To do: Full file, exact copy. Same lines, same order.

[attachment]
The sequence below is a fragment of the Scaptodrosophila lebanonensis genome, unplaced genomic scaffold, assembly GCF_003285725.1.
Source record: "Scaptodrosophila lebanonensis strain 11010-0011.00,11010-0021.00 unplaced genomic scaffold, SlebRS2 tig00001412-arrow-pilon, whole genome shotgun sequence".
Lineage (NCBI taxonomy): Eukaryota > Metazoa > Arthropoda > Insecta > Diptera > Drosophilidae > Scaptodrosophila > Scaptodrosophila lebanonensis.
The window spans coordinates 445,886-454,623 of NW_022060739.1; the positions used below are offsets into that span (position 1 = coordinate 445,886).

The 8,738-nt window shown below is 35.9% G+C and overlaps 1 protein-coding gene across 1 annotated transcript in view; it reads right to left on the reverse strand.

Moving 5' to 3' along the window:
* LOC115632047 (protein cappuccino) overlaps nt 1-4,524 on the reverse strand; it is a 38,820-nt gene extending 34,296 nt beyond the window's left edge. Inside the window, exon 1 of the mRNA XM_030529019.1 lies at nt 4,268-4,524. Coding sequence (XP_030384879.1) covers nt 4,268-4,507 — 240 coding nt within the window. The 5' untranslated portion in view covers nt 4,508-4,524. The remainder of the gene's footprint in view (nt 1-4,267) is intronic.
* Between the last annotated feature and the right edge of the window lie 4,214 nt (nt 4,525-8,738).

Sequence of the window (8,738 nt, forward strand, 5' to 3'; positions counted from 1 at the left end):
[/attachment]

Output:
The sequence below is a fragment of the Scaptodrosophila lebanonensis genome, unplaced genomic scaffold, assembly GCF_003285725.1.
Source record: "Scaptodrosophila lebanonensis strain 11010-0011.00,11010-0021.00 unplaced genomic scaffold, SlebRS2 tig00001412-arrow-pilon, whole genome shotgun sequence".
Lineage (NCBI taxonomy): Eukaryota > Metazoa > Arthropoda > Insecta > Diptera > Drosophilidae > Scaptodrosophila > Scaptodrosophila lebanonensis.
The window spans coordinates 445,886-454,623 of NW_022060739.1; the positions used below are offsets into that span (position 1 = coordinate 445,886).

The 8,738-nt window shown below is 35.9% G+C and overlaps 1 protein-coding gene across 1 annotated transcript in view; it reads right to left on the reverse strand.

Moving 5' to 3' along the window:
* LOC115632047 (protein cappuccino) overlaps nt 1-4,524 on the reverse strand; it is a 38,820-nt gene extending 34,296 nt beyond the window's left edge. Inside the window, exon 1 of the mRNA XM_030529019.1 lies at nt 4,268-4,524. Coding sequence (XP_030384879.1) covers nt 4,268-4,507 — 240 coding nt within the window. The 5' untranslated portion in view covers nt 4,508-4,524. The remainder of the gene's footprint in view (nt 1-4,267) is intronic.
* Between the last annotated feature and the right edge of the window lie 4,214 nt (nt 4,525-8,738).

Sequence of the window (8,738 nt, forward strand, 5' to 3'; positions counted from 1 at the left end):